Yeah, but you know, we learn from our expereinces.
Unknown Speaker 24:50
You take your lessons away from one business to the next one is how I view it as well. And learn from other people.
Cathy Dobbin 24:59
Similarly my nursing agency business, because I was a registered nurse, I was an ICU nurse, I was a midwife. If one of my staff decided they couldn't work that day, I jumped in.
Ariel Endean 25:12
I jumped in, and I go to the job. It's definitely a good ace to have in your back pocket. But it's not always possible. It depends on the business you're running.
Cathy Dobbin 25:21
That's what I'm saying. if you're running a business, it has to be something that you can jump in and do it yourself. Unlike the restaurant business. Though I could cook I could never cook commercially. And the type of food that they were cooking wasn't the type of food that I was used to cooking. So it was something on the menu or the orders I couldn't jump in to cook. Which is, you know, not great if they decided, okay I'm leaving. One actually left at the beginning, one of my head chefs walked out after a few weeks and we were left with no head chef. And that was really stressfull.
Maurie Dobbin 26:00
I think that's something you could probably relate to Marcus. But there are prima donnas in the chef's world, okay, that run behind the scenes, like a captain of a ship. So if you challenge them on anything, including offering to work behind there with them, they don't like I don't like it at all.
Marcus Nicholls 26:18
Yeah, it can be like that. There is that sort of situation. But I guess that's the situation in a lot of professional entities, because you know, there is those sort of people who want to be that essential person.
Ariel Endean 26:36
And then you'll get a casual relaxed chef who's like, yeah, sure, come on, in chop that or whatever. But I have a belief that we're always exactly where we're meant to be. And, you know, this is where you meant to be now. Helping people through Fastrak. So it's all part of the journey.
Ariel Endean 26:56
Maurie Dobbin 26:57
Mind you, I'm still running another business. And both of us are involved in that. So Cathy, as she mentioned, is also the financial controller of that business. And, you know, was paying bills this morning.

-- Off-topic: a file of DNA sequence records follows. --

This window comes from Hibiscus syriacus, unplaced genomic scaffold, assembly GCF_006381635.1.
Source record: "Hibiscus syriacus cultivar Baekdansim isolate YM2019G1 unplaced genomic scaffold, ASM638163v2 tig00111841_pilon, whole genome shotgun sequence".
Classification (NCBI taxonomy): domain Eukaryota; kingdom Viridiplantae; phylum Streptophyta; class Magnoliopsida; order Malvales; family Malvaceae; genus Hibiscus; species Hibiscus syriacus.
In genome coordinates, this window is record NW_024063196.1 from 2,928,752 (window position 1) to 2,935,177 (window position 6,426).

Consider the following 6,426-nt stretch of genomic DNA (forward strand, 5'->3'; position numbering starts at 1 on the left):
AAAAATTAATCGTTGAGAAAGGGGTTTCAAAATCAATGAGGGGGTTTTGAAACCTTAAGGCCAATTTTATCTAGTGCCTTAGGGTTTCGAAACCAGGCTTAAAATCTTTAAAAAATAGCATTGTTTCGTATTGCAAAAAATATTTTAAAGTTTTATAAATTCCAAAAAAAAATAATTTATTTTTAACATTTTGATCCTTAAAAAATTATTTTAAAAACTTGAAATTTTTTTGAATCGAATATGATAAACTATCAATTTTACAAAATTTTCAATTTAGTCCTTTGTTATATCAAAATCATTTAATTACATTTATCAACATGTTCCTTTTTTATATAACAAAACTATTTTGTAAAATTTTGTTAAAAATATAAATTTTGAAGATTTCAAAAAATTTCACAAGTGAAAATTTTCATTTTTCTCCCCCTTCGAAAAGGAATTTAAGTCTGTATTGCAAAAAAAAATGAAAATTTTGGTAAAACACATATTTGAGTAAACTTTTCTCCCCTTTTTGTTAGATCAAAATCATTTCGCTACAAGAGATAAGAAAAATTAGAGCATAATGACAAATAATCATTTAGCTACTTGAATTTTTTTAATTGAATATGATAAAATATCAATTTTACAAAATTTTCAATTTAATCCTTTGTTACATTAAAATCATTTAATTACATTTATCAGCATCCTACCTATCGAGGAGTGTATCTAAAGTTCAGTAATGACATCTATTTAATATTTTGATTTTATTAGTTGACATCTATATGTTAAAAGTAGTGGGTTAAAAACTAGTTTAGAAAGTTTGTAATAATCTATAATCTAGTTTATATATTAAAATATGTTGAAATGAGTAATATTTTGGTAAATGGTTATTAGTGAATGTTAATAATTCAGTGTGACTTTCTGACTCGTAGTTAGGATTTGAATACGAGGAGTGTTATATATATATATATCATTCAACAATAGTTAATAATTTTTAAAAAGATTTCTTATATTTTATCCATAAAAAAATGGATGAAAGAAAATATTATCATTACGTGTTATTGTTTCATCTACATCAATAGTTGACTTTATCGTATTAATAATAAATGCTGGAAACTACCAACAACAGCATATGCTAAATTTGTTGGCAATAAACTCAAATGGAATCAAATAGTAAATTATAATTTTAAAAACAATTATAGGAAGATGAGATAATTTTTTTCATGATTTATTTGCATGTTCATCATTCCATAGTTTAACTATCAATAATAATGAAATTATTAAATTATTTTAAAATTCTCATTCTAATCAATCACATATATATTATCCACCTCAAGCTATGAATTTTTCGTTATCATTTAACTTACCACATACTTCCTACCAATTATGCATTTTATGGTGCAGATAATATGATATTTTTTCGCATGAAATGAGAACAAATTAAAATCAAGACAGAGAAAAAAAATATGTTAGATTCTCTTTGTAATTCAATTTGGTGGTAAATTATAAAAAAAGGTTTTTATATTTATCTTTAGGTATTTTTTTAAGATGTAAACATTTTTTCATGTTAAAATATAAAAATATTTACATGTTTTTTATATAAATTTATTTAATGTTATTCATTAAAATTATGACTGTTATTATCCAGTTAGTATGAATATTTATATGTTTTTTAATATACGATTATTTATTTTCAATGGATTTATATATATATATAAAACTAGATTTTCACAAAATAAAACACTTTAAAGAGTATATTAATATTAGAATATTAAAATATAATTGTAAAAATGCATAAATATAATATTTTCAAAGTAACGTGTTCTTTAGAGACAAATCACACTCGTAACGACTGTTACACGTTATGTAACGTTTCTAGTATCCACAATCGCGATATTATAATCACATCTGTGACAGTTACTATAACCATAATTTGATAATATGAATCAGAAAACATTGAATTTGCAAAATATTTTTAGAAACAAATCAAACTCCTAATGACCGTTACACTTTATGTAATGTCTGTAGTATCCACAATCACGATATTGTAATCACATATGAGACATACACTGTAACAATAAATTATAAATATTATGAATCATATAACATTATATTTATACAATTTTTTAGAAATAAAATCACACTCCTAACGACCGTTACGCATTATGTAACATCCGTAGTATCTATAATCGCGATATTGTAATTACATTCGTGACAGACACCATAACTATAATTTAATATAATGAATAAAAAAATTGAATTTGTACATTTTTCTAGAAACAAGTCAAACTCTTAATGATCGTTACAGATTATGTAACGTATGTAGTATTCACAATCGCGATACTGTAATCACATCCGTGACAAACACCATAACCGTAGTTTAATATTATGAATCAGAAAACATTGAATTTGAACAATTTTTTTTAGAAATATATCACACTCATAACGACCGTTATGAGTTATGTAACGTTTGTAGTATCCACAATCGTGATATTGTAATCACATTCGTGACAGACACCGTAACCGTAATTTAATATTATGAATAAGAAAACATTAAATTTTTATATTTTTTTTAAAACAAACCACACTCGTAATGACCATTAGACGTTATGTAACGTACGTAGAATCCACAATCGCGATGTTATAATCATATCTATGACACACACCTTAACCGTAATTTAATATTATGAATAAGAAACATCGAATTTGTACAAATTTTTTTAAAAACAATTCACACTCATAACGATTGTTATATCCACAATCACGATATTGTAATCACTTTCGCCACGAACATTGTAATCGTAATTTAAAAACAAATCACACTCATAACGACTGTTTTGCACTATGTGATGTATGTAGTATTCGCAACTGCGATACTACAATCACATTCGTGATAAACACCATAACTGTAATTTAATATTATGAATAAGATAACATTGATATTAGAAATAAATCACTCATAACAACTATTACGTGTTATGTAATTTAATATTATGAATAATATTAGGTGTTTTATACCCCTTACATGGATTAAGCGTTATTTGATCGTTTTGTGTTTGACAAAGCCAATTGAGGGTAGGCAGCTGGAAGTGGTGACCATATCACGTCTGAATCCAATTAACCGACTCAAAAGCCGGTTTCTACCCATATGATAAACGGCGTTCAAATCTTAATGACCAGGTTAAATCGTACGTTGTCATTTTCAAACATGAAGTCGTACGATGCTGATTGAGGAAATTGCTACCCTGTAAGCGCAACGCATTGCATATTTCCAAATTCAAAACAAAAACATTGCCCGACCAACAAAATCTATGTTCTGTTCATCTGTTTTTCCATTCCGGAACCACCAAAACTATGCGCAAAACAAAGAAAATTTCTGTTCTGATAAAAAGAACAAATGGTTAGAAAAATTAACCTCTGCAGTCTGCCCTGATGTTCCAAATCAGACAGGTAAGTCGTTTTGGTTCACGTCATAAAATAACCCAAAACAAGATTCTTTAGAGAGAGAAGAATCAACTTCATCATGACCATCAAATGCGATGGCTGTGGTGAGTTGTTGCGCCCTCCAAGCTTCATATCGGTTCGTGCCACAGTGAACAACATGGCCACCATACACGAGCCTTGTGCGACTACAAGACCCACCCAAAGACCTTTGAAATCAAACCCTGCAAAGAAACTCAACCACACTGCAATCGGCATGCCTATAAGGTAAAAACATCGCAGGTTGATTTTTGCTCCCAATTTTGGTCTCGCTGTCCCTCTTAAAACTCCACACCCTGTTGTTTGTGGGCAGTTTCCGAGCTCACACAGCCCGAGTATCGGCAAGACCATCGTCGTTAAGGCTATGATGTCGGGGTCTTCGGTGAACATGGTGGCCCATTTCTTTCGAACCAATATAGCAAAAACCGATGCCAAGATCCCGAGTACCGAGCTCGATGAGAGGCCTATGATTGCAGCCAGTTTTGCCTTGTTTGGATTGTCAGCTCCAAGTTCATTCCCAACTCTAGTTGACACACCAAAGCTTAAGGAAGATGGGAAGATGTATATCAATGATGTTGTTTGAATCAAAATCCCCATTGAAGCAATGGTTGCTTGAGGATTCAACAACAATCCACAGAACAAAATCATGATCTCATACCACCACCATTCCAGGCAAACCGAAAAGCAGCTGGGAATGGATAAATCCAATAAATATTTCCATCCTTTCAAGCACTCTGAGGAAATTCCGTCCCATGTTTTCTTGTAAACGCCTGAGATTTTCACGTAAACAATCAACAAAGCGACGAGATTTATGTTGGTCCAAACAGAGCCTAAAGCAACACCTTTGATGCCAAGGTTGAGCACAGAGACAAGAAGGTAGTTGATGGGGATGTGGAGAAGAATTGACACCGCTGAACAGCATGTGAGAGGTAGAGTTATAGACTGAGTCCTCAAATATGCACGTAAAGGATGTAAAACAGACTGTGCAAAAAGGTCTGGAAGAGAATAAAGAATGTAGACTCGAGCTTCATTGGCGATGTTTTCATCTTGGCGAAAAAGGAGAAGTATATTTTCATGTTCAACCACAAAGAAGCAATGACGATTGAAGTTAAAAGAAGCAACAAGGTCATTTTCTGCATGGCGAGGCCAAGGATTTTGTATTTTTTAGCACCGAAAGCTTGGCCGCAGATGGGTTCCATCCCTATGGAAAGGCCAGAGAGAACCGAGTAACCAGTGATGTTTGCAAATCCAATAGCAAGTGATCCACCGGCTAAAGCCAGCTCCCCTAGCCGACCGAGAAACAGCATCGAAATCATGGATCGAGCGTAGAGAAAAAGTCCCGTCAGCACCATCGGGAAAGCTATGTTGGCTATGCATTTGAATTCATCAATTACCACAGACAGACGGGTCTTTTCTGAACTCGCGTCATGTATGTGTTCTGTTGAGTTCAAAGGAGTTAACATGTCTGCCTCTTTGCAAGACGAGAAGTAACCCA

Cathy Dobbin 27:11
I deal with foreign exchange because we have suppliers from Europe, from America. So you know, the bills that we have pay are in foreign currencies? Yeah. I have to do that too.
Ariel Endean 27:28
And how Maurie and Cathy have managed to do that, is that they have pulled off the trick of having a very successful business running under management, essentially. Obviously you oversee and take care of money, but you have enough free time to be working on a new business, which is fantastic. But that didn't come by accident. You've worked hard at building that team.
Maurie Dobbin 27:50
That business has been running 37 years.
Ariel Endean 27:54
And a solid unchanged team for the last decade.
Cathy Dobbin 27:57
Yes, yes. So solid. Yeah, very solid. We have a good team.
Ariel Endean 28:01
And good boss's I would say.
Cathy Dobbin 28:03
I think in some ways, even though I may say so myself, I think those guys couldn't find a better work place. We're quite relaxed in so many ways. We let them do within reason what they do. Even with Xanado, I think we were really too nice. And people took advantage of us. Yeah, It can go either way. That's it.
Marcus Nicholls 28:29
So what do you feel is your secret sauce for being a business couple? So what are your tips, tricks, ideas, you would recommend that other business couples. Either couples go into business, for the first time, or couples that are currently in business that may be experiencing friction.
Maurie Dobbin 28:50
I would say unless you've got a very strong relationship, right, then in business together, is inevitably going to cause problems, but we have a very strong bond between us, and that's not going to be ripped asunder. So I think it is a very testing time for any couple to get involved in business together. They need to consider that very carefully.
Cathy Dobbin 29:16